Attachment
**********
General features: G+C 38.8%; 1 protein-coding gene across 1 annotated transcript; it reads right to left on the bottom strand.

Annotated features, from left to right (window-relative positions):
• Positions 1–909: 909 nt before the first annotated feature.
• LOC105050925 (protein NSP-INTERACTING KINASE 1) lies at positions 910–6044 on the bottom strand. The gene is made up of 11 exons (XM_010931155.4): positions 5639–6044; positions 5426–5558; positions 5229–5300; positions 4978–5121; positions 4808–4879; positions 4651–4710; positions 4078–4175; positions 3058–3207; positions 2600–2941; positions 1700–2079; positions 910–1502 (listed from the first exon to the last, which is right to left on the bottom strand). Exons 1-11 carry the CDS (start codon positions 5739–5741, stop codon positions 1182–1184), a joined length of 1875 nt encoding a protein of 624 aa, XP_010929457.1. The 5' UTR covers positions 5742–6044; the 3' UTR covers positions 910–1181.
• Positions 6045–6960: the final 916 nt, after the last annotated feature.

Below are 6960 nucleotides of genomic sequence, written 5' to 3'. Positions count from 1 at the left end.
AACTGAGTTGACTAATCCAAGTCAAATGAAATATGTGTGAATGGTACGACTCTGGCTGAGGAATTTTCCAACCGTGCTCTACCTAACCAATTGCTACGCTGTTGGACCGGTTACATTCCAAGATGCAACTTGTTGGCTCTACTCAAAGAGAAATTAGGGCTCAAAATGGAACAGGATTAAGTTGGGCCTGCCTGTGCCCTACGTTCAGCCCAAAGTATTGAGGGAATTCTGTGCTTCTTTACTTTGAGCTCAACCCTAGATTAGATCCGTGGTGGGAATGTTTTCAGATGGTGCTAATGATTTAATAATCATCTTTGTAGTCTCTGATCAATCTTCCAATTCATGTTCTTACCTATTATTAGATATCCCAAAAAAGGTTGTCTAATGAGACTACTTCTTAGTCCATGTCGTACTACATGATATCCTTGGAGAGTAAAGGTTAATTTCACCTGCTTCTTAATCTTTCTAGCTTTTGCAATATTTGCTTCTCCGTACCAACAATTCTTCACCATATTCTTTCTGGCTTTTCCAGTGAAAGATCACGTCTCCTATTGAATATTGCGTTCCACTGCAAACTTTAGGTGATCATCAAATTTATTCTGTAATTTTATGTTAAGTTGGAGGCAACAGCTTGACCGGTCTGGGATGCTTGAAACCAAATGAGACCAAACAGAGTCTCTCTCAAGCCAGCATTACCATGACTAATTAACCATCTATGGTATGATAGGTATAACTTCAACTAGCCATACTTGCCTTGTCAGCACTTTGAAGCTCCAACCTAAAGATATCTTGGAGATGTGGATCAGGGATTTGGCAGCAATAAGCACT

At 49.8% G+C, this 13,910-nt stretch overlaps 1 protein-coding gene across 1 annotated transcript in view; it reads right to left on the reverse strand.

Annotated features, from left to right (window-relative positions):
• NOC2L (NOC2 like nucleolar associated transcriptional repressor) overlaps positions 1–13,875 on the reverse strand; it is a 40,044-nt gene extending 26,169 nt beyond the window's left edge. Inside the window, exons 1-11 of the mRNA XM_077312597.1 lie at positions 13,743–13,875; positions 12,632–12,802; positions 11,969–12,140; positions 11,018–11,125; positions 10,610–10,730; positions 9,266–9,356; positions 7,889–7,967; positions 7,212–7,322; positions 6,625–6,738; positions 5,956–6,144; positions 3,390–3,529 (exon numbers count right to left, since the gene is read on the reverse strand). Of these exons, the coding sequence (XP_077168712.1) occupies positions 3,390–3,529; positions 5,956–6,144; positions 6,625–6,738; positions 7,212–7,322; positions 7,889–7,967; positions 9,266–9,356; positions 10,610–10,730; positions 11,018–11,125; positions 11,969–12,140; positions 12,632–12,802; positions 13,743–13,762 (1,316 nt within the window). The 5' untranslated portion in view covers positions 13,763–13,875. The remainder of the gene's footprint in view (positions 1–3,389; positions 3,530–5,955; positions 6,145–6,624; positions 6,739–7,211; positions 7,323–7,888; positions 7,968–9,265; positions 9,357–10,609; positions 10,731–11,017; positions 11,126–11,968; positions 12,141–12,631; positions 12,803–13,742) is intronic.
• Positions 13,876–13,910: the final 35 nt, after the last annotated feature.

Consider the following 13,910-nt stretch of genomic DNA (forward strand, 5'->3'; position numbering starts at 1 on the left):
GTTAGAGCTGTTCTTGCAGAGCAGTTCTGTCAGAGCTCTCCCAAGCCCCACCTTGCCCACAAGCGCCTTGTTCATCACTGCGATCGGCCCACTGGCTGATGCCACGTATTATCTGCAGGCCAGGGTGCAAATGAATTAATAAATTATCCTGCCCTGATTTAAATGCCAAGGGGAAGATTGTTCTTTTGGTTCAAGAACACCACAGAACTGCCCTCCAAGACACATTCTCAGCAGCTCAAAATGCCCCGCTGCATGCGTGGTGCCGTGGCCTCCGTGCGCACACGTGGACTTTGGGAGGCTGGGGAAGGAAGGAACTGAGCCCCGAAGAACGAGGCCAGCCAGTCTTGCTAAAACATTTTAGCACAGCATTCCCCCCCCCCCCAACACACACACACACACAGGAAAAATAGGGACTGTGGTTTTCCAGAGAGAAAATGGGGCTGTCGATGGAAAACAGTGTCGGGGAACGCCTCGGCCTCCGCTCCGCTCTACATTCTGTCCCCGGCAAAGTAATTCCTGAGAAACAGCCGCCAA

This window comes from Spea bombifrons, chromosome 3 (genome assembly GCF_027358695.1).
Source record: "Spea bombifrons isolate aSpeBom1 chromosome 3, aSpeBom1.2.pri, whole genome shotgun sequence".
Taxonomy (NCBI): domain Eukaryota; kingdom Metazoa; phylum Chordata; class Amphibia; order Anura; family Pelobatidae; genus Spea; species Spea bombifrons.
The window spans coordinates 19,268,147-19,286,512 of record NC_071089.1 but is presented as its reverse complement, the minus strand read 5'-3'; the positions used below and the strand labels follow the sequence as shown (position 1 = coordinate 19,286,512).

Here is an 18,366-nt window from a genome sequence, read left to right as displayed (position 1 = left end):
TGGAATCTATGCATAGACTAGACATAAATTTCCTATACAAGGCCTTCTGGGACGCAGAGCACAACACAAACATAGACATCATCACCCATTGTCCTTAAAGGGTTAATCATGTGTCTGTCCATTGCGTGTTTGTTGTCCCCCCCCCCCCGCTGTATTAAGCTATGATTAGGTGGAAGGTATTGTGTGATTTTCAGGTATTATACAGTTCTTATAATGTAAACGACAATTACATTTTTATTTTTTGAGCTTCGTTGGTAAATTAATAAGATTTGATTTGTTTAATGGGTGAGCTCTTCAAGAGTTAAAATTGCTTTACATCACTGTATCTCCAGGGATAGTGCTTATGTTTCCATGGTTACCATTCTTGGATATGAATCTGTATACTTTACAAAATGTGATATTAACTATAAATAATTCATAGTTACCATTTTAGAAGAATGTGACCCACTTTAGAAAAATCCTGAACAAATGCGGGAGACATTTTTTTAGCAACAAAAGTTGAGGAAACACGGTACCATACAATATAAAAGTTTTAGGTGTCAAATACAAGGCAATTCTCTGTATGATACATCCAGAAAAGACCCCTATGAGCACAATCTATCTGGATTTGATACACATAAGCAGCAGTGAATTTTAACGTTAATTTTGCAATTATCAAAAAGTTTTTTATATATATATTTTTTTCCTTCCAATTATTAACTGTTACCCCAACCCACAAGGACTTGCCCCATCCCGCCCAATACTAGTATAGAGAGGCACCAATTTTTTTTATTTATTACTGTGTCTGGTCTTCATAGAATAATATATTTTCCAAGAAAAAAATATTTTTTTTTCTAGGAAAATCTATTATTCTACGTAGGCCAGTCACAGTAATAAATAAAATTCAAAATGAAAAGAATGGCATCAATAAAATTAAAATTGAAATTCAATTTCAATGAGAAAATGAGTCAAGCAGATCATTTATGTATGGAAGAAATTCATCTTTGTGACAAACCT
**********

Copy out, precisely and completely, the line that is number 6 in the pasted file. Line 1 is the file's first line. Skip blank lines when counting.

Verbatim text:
Below are 6960 nucleotides of genomic sequence, written 5' to 3'. Positions count from 1 at the left end.